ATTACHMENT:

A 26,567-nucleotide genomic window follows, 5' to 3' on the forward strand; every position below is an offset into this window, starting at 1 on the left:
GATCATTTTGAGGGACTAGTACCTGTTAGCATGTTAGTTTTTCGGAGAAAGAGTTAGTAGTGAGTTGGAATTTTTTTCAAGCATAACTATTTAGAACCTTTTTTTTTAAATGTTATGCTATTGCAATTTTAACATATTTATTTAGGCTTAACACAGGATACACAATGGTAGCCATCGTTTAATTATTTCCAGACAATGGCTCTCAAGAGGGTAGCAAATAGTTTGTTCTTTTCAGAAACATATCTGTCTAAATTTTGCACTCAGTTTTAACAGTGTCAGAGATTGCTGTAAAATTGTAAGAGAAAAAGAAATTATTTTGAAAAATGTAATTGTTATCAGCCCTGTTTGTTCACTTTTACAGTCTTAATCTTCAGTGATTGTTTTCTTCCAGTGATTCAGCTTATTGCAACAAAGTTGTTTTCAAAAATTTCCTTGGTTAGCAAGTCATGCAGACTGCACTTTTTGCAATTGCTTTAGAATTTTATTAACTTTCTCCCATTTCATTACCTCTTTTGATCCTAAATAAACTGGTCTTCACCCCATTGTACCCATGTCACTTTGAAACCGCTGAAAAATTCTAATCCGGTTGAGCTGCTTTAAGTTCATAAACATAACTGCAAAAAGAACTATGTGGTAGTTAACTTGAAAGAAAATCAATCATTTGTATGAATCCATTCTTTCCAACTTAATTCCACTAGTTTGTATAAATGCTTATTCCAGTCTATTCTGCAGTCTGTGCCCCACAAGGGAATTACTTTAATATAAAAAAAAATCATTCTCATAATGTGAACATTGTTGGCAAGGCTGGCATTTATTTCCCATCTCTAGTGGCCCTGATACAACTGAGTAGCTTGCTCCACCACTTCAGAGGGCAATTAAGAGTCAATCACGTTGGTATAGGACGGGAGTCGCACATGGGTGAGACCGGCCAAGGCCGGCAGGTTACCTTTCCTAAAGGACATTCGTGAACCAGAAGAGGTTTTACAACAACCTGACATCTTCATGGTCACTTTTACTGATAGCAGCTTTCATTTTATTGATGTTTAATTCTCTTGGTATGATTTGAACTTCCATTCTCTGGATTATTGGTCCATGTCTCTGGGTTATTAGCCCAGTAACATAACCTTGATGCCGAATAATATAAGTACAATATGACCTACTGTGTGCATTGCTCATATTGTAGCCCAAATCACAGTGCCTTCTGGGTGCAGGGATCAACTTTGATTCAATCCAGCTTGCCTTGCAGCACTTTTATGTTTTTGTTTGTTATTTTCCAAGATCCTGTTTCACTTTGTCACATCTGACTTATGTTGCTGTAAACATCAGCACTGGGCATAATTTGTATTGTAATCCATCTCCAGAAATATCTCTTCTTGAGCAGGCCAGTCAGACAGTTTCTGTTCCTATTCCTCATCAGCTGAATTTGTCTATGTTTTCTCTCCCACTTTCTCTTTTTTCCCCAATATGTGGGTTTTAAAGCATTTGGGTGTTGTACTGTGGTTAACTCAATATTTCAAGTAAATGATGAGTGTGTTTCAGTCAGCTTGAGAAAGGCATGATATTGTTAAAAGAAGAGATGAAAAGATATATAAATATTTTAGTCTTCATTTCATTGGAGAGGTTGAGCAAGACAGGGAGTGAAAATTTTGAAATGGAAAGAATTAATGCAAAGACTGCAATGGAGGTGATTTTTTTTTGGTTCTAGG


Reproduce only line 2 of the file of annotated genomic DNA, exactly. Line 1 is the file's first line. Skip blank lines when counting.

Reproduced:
GATCATTTTGAGGGACTAGTACCTGTTAGCATGTTAGTTTTTCGGAGAAAGAGTTAGTAGTGAGTTGGAATTTTTTTCAAGCATAACTATTTAGAACCTTTTTTTTTAAATGTTATGCTATTGCAATTTTAACATATTTATTTAGGCTTAACACAGGATACACAATGGTAGCCATCGTTTAATTATTTCCAGACAATGGCTCTCAAGAGGGTAGCAAATAGTTTGTTCTTTTCAGAAACATATCTGTCTAAATTTTGCACTCAGTTTTAACAGTGTCAGAGATTGCTGTAAAATTGTAAGAGAAAAAGAAATTATTTTGAAAAATGTAATTGTTATCAGCCCTGTTTGTTCACTTTTACAGTCTTAATCTTCAGTGATTGTTTTCTTCCAGTGATTCAGCTTATTGCAACAAAGTTGTTTTCAAAAATTTCCTTGGTTAGCAAGTCATGCAGACTGCACTTTTTGCAATTGCTTTAGAATTTTATTAACTTTCTCCCATTTCATTACCTCTTTTGATCCTAAATAAACTGGTCTTCACCCCATTGTACCCATGTCACTTTGAAACCGCTGAAAAATTCTAATCCGGTTGAGCTGCTTTAAGTTCATAAACATAACTGCAAAAAGAACTATGTGGTAGTTAACTTGAAAGAAAATCAATCATTTGTATGAATCCATTCTTTCCAACTTAATTCCACTAGTTTGTATAAATGCTTATTCCAGTCTATTCTGCAGTCTGTGCCCCACAAGGGAATTACTTTAATATAAAAAAAAATCATTCTCATAATGTGAACATTGTTGGCAAGGCTGGCATTTATTTCCCATCTCTAGTGGCCCTGATACAACTGAGTAGCTTGCTCCACCACTTCAGAGGGCAATTAAGAGTCAATCACGTTGGTATAGGACGGGAGTCGCACATGGGTGAGACCGGCCAAGGCCGGCAGGTTACCTTTCCTAAAGGACATTCGTGAACCAGAAGAGGTTTTACAACAACCTGACATCTTCATGGTCACTTTTACTGATAGCAGCTTTCATTTTATTGATGTTTAATTCTCTTGGTATGATTTGAACTTCCATTCTCTGGATTATTGGTCCATGTCTCTGGGTTATTAGCCCAGTAACATAACCTTGATGCCGAATAATATAAGTACAATATGACCTACTGTGTGCATTGCTCATATTGTAGCCCAAATCACAGTGCCTTCTGGGTGCAGGGATCAACTTTGATTCAATCCAGCTTGCCTTGCAGCACTTTTATGTTTTTGTTTGTTATTTTCCAAGATCCTGTTTCACTTTGTCACATCTGACTTATGTTGCTGTAAACATCAGCACTGGGCATAATTTGTATTGTAATCCATCTCCAGAAATATCTCTTCTTGAGCAGGCCAGTCAGACAGTTTCTGTTCCTATTCCTCATCAGCTGAATTTGTCTATGTTTTCTCTCCCACTTTCTCTTTTTTCCCCAATATGTGGGTTTTAAAGCATTTGGGTGTTGTACTGTGGTTAACTCAATATTTCAAGTAAATGATGAGTGTGTTTCAGTCAGCTTGAGAAAGGCATGATATTGTTAAAAGAAGAGATGAAAAGATATATAAATATTTTAGTCTTCATTTCATTGGAGAGGTTGAGCAAGACAGGGAGTGAAAATTTTGAAATGGAAAGAATTAATGCAAAGACTGCAATGGAGGTGATTTTTTTTTGGTTCTAGG